“There’s a bit of a chicken-and-the-egg problem. The chicken is that in order to offer attractive one-way pricing, you need to have a critical, mass demand for service between cities that aren’t well-served by the airlines. That enables the air taxi business to keep load factors high and pricing as low as possible. The egg is that until air taxi becomes a known quantity in the public eye, there’s no demand,” he admitted.

Seemingly, DayJet started with the egg and took the “If we build it, they will come approach” to air taxi. Despite cutting its fleet, DayJet attempted to expand their service to more Florida destinations, including Jacksonville, Sarasota, Orlando and Clearwater, designating these destinations as so-called DayPorts. The expectations were that the demand for the service would build itself, based upon concept alone. 

Both Linear Air and Hopscotch might be in a better position than the defunct DayJet because both are involved in other sustaining ventures. Linear Air began operating the Cirrus on October 1, 2013 with service between White Plains/Westchester, New York, and Boston. Round-trip tickets are priced around $800.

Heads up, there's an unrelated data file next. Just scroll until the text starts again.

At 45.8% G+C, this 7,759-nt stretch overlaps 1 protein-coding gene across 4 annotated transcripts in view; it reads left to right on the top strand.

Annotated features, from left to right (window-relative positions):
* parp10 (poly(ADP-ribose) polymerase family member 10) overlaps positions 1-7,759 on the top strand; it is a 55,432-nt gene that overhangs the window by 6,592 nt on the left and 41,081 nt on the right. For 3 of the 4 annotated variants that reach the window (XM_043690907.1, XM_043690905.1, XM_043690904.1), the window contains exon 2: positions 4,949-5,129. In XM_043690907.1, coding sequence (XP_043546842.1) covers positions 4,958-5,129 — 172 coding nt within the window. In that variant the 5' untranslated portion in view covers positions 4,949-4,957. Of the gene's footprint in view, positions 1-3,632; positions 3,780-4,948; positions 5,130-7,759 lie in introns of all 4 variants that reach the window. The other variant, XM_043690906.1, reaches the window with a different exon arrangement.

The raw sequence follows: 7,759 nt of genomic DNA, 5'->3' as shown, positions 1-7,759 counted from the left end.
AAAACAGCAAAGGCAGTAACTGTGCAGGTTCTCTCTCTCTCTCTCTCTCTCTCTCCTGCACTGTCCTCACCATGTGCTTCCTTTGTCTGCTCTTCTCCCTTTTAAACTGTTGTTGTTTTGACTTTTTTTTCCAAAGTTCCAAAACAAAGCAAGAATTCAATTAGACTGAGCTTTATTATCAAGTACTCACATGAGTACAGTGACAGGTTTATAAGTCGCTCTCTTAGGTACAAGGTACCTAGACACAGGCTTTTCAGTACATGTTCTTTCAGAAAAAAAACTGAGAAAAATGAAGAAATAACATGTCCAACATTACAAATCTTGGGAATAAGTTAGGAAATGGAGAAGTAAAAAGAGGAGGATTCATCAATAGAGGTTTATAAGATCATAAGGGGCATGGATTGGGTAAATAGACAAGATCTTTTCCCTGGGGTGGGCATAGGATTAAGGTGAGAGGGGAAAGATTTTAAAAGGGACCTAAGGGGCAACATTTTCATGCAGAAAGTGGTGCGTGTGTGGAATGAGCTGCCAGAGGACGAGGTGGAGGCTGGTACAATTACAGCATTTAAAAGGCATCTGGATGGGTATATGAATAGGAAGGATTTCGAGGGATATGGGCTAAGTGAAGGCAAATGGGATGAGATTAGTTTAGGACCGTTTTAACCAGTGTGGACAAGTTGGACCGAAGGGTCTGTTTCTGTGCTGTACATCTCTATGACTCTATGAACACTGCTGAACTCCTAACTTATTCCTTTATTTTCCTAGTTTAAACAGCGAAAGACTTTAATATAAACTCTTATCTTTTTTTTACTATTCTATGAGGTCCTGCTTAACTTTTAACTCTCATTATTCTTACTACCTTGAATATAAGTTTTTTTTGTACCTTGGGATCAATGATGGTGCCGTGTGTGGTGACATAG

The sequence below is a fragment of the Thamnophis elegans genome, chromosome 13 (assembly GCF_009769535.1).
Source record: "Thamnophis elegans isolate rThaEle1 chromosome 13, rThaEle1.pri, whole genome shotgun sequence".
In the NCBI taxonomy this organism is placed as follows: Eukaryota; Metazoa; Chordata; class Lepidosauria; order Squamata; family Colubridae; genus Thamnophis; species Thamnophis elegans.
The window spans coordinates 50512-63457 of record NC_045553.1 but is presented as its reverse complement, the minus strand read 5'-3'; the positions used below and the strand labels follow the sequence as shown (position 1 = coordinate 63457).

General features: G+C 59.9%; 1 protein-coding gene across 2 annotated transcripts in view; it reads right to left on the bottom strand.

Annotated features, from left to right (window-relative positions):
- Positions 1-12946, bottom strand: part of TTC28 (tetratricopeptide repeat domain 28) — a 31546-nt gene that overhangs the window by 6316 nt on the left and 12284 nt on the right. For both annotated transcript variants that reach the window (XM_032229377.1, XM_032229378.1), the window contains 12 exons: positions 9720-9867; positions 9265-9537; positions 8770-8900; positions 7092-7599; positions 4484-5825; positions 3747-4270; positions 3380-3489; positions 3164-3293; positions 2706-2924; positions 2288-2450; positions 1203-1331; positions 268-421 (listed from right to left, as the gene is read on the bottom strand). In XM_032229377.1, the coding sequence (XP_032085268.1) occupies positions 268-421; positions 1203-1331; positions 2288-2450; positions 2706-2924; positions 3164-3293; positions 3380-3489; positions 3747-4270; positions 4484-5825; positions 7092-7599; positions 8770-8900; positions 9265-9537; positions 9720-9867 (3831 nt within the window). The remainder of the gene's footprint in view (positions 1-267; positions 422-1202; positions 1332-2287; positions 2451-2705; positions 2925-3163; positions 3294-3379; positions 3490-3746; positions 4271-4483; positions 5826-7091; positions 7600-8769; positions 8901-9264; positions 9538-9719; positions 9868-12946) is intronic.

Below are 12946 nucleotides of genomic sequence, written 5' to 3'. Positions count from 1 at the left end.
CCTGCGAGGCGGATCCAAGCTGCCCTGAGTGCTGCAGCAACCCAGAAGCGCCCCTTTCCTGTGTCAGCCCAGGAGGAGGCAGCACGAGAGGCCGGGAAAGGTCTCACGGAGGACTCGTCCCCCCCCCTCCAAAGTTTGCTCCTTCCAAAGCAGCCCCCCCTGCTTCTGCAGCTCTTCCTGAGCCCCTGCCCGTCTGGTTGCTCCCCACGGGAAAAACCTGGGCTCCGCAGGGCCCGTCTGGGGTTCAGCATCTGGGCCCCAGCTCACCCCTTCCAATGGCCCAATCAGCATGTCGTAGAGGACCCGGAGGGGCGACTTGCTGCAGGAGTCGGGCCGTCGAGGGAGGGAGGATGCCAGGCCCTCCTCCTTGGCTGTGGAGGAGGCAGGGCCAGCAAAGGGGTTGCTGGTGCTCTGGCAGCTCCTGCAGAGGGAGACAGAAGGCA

The company web site advertises flights from New York's White Plains to Boston Logan and Hanscom Field in Bedford, Massachusetts, with pricing that's comparable with seven-day advance purchase airline pricing. There's also a teaser for a new service that's being launched on November 14, 2013.

Linear Air recognizes the reality that just because they put a for-hire jet (or now, a Cirrus) in a small town, people won't necesssarily hire it for traveling several towns away. Further, the company realizes that people travel when they need to.

"We are in this for the long haul and stand by our vision and focus of delivering the benefits of traveling via general aviation aircraft, while keeping it dramatically less expensive than traditional jet charter services. While we realize that a lot of other similar visions have failed, we're learning from those examples and taking an incremental, careful approach to our existing business, while continuing to understand what makes people open their wallets for this kind of service. To that end, we think we're getting close," said Schmidt.